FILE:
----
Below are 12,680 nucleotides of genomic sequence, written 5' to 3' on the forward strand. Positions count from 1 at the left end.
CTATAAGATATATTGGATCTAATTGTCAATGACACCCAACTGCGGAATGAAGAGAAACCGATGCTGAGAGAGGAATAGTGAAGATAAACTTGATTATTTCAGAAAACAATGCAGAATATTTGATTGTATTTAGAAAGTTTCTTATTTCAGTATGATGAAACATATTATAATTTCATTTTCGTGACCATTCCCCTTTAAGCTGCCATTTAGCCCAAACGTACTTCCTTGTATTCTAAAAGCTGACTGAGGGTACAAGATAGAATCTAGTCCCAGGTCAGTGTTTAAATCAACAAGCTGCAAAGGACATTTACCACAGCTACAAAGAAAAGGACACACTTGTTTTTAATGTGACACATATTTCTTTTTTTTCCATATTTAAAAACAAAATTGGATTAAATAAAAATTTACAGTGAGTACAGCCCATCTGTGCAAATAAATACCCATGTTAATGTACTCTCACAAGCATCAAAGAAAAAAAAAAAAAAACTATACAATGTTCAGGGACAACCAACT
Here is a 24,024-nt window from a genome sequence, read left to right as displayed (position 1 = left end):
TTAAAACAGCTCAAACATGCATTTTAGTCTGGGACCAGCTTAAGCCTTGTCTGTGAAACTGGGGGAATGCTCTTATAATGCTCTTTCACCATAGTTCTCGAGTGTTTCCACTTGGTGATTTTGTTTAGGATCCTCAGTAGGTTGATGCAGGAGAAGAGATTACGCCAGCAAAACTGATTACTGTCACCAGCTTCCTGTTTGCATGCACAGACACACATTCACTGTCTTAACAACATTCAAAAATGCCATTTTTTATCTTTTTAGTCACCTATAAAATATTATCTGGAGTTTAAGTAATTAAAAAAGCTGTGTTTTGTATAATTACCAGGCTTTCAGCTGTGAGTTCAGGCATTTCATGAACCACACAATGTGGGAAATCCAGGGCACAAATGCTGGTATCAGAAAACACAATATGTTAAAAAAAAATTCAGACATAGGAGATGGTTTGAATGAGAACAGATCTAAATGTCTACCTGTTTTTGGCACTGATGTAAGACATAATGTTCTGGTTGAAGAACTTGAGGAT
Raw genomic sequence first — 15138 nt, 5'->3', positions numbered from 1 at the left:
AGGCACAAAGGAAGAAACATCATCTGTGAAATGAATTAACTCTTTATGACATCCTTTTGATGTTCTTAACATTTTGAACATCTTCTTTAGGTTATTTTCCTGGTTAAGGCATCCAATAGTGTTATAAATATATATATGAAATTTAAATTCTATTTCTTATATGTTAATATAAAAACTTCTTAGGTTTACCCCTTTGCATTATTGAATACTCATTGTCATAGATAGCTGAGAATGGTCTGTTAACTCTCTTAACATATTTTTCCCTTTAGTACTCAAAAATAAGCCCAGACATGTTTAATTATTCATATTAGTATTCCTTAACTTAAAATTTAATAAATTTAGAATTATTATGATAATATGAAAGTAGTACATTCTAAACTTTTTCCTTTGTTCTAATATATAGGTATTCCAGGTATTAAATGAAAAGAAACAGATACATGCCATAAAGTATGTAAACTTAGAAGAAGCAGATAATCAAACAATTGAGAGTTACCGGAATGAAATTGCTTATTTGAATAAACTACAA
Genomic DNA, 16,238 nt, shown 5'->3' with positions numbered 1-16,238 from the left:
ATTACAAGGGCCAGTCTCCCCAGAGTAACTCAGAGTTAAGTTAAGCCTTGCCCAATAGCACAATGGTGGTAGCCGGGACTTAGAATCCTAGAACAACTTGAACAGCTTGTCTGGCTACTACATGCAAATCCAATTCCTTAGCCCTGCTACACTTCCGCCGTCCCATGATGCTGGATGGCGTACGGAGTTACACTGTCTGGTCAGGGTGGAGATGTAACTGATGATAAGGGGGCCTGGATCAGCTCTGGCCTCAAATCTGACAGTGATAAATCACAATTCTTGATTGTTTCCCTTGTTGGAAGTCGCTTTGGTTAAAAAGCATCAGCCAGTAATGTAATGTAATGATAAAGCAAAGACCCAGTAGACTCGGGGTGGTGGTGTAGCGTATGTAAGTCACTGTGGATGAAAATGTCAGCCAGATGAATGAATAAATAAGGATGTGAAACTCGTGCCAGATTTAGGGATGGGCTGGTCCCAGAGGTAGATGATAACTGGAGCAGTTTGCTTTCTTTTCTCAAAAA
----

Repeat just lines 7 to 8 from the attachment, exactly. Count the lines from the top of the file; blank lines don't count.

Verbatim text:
Genomic DNA, 16,238 nt, shown 5'->3' with positions numbered 1-16,238 from the left:
ATTACAAGGGCCAGTCTCCCCAGAGTAACTCAGAGTTAAGTTAAGCCTTGCCCAATAGCACAATGGTGGTAGCCGGGACTTAGAATCCTAGAACAACTTGAACAGCTTGTCTGGCTACTACATGCAAATCCAATTCCTTAGCCCTGCTACACTTCCGCCGTCCCATGATGCTGGATGGCGTACGGAGTTACACTGTCTGGTCAGGGTGGAGATGTAACTGATGATAAGGGGGCCTGGATCAGCTCTGGCCTCAAATCTGACAGTGATAAATCACAATTCTTGATTGTTTCCCTTGTTGGAAGTCGCTTTGGTTAAAAAGCATCAGCCAGTAATGTAATGTAATGATAAAGCAAAGACCCAGTAGACTCGGGGTGGTGGTGTAGCGTATGTAAGTCACTGTGGATGAAAATGTCAGCCAGATGAATGAATAAATAAGGATGTGAAACTCGTGCCAGATTTAGGGATGGGCTGGTCCCAGAGGTAGATGATAACTGGAGCAGTTTGCTTTCTTTTCTCAAAAA